• In general, the concierge practice would benefit not only from clear legal review by an experienced health care and contracts attorney, but also by having the lawyer draft a contract between the practice and the patient that clearly specifies the services to be covered by the access or subscription fee; the Medicare status of the physicians involved; whether those providers accept insurance; how the billing will be done; and what will happen when the patient is terminated from the program. Medicare/Medicaid, for example, may already cover some of the services, thereby prohibiting the participating or non-par physician from offering them.
  • Another concern that arises is when non-physician practices try to package clinical services (such as, for example, acupuncture) and non-clinical, spa services. Conflating clinical and non-clinical services not only raises kickback or fee-splitting issues, but also subjects the clinician to potential charges of exceeding scope of practice. For example, suppose the only arrangement is one in which the patient pre-purchases acupuncture visits, but can see any acupuncturist in the practice. The question is whether this involves fee-splitting or a kickback, in that the discount could potentially be viewed as an illegal inducement(or incentive) from acupuncturist A to see acupuncturist B (especially if A owns the clinic).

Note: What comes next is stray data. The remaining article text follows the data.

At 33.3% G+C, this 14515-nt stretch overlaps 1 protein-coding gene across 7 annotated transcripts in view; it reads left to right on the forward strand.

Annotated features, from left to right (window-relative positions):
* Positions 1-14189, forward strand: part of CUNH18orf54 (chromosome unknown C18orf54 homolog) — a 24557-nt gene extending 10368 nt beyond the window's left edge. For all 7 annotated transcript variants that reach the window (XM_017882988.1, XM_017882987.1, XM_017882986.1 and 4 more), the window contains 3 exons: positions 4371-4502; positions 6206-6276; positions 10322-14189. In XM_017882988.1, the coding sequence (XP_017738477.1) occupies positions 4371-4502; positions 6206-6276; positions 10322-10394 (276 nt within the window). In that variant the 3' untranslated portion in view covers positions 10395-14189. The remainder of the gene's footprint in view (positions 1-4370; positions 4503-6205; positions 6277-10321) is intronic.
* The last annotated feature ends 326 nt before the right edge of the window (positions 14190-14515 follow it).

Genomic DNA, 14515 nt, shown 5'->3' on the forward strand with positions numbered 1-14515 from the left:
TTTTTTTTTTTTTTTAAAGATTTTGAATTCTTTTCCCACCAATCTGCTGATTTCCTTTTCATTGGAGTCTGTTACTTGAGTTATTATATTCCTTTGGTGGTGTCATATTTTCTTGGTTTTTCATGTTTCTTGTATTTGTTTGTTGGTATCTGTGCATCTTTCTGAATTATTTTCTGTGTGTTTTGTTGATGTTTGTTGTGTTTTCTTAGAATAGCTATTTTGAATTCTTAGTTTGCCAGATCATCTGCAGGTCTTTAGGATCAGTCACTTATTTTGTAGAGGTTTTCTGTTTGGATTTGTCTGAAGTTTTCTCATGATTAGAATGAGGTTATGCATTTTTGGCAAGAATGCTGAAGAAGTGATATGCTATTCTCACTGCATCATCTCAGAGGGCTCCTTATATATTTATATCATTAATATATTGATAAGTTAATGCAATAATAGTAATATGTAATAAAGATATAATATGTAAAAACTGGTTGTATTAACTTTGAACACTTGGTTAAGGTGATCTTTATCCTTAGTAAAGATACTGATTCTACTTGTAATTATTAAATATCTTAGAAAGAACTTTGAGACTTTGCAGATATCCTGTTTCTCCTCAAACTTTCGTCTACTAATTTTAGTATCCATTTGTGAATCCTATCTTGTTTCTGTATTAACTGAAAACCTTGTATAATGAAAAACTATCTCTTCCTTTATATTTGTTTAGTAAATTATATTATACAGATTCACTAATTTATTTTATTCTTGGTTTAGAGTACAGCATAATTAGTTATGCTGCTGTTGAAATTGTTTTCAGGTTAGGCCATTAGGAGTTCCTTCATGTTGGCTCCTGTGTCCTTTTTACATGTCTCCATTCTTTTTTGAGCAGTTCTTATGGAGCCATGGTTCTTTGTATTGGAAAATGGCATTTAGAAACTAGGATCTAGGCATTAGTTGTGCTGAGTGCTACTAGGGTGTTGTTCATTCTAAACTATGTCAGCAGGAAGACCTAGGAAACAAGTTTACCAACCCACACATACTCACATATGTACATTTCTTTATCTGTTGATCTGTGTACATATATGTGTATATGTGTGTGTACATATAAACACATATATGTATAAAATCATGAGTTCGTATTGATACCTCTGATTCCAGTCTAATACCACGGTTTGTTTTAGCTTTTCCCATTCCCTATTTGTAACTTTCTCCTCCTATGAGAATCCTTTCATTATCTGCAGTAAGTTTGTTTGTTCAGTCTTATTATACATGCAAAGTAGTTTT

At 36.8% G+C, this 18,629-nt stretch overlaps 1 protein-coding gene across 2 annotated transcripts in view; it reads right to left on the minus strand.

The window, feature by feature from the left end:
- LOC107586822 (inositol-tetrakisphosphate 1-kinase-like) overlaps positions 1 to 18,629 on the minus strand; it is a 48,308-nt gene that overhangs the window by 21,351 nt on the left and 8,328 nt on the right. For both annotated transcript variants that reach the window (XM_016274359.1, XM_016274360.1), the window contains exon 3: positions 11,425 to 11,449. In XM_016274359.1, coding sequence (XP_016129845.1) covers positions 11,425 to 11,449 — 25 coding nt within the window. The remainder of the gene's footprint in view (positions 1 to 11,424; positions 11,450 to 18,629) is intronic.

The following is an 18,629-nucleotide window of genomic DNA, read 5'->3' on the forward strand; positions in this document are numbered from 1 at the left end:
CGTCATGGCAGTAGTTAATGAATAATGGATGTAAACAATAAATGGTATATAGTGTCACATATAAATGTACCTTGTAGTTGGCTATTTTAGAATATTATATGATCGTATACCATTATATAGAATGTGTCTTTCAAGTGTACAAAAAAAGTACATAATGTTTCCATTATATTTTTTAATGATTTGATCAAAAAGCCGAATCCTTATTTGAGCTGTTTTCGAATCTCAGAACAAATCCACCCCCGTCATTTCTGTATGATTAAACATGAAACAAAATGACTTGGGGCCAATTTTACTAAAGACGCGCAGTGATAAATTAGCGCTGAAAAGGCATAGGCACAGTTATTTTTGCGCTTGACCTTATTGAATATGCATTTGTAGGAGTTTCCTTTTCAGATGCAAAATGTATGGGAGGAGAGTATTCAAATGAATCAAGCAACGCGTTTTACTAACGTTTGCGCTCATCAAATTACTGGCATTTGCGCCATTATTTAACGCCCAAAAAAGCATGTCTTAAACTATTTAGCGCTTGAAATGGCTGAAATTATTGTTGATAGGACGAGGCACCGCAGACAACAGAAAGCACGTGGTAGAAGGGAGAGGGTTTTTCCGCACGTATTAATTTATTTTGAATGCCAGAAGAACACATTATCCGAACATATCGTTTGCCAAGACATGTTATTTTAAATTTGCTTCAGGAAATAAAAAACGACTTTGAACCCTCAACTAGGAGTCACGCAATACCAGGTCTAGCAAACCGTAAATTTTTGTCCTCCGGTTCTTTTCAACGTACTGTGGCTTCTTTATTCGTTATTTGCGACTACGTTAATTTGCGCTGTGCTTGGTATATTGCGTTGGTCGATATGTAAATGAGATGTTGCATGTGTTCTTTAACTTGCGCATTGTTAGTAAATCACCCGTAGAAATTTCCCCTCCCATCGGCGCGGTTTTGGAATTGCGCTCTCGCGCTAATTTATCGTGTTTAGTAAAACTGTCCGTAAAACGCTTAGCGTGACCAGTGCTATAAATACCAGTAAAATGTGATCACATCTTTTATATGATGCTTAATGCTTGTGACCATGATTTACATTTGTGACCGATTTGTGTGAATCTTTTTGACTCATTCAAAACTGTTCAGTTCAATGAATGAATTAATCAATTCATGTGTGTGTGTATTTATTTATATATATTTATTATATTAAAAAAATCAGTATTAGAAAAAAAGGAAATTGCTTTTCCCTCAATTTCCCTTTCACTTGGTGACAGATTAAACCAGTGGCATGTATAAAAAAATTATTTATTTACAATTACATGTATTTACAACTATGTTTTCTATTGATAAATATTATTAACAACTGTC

• CPM, the corporate practice of medicine, may also be triggered if state law applies this legal rule to professions outside of medicine and views the arrangement as the entity itself interfering with clinical practice. Still another potential area of law is that applicable to gift cards, since state law could have legal rules regarding discounts and packaged services.

Any concierge medicine or wellness program must be structured carefully by an attorney well-versed in corporate practice of medicine, fee-splitting and kickback laws, insurance law, and other legal rules, so that the transaction passes legal muster and is legally compliant. Our experienced concierge medicine attorneys can help you craft an appropriate concierge or wellness program, as well as all the legal documentation to help manage your regulatory and legal risk.